As someone whose family is in the alcohol business, I have no problem with the free advertisement that country music gives to drinking, but has it become a problem? With songs ranging from Dierks Bentley’s “Drunk on a Plane” to Kip Moore’s “Beer Money” and Roger Creager’s “The Everclear Song,” it is clear that alcohol remains a common theme in modern country music. However, songs that used to be about sitting around having a casual beer with friends have now arguably turned into songs that “promote” drinking to get drunk and binge drinking.
Many believe this common and previously unquestioned theme in country music has recently become a cause of concern. In the past several years, there have been an increase in alcohol related arrests and deaths at popular country artists performances. With the rise of what many have termed “bro-country,” songs about partying, drinking and girls, Rolling Stone has noticed a significant trend in the charts that some believe may be leading to unruliness. Of Billboard’s Top 100 Hot Country Songs of 2014, 69 of the songs had references to drinking with at least 12 of those having some sort of alcohol reference in the title.
Another cause for concern is that with the increase in young country fans, thanks to artist like Taylor Swift, country fans attending concerts are getting younger. Country used to cater to a middle-age crowd, but it is now beginning to target a much younger crowd that wants upbeat, fast-paced, rock-charged songs they can blast through speakers at a pre-game or tailgate. Many feel the surge of young concert goers combined with the growth of pre-concert tailgating have lead to an increase of underage drinking cases at concerts.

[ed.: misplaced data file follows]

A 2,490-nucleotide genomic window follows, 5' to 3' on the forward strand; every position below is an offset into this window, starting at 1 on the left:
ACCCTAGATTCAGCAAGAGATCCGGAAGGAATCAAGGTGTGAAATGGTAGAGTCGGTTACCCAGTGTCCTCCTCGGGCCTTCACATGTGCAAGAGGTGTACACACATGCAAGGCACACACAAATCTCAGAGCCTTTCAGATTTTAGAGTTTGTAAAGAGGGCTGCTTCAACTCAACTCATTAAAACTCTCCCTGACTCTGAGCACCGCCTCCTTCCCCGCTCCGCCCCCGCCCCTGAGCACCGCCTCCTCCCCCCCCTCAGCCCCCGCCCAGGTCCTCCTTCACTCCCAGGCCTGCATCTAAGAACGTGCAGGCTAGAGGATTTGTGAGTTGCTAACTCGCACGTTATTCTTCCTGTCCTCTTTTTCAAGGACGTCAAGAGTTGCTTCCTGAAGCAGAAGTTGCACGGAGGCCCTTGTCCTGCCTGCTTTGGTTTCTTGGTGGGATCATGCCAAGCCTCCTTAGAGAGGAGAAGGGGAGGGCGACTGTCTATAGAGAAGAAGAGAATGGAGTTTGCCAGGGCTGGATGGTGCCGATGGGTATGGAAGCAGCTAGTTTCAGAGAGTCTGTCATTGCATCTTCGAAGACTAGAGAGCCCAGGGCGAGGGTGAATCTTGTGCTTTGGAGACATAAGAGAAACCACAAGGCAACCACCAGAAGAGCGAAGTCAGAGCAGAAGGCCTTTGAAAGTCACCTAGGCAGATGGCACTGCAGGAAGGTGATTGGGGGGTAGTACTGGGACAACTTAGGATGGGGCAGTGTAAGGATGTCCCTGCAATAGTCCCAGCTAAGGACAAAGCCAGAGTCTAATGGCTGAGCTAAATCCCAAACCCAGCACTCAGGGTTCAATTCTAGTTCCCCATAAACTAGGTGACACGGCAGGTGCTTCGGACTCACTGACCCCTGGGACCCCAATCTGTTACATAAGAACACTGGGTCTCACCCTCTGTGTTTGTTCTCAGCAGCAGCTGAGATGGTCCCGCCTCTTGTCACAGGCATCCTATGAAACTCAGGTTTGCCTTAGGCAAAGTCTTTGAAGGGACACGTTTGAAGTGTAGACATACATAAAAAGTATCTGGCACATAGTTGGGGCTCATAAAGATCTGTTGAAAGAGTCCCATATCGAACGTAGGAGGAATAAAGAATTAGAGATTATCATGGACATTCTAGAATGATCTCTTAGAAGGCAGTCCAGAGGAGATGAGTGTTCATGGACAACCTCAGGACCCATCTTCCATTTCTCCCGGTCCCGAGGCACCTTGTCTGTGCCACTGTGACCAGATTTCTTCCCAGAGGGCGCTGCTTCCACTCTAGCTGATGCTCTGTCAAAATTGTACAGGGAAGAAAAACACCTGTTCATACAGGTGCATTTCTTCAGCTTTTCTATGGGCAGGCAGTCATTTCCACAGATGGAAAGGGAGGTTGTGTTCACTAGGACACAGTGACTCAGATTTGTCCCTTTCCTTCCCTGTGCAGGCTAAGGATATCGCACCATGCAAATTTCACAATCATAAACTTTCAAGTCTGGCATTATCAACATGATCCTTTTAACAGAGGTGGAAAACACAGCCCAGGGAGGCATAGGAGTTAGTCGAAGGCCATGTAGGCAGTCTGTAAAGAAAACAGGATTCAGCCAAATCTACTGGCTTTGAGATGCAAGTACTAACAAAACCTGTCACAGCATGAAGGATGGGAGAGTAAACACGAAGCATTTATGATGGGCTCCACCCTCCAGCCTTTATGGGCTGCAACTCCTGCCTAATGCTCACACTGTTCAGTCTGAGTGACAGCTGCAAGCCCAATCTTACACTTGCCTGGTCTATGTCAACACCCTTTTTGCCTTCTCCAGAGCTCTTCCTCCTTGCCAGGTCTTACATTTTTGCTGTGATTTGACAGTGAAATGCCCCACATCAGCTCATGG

With alcohol related incidents increasing and the age of the average country concert goer decreasing, some worry that the music might be the source of the issue. So, what is the real problem? The actual music or the fans?
I don’t think the music is the issue. While many of the lyrics in current country songs, such as in Little Big Town’s song “Day Drinking,” do portray drinking as an easy way to feel good and have some fun, it is ultimately the fans who are taking the lyrics to heart and abusing alcohol. Drinking is not new to country music, and the songs are simply supposed to be a source of enjoyment—not dictate your life choices.
I love going to a tailgate or pre-game and listening to country music, which inevitably means listening to quite a few songs about alcohol. While I do love listening to these songs at a tailgate, changing the genre of music would not change how much I drink. That decision is internally motivated. When I listen to country songs while on a road trip home, I am not tempted to start drinking in the car.
Ultimately what has happened is that country artist are beginning to cater to a younger demographic. That younger demographic already has a habit of binge drinking in general regardless of their musical preference. Consequently whether it be at a rave, a rap concert, or even a country concert, young audience members are watching their friends and peers drink and inevitably follow their example. It is not the music it is the fans.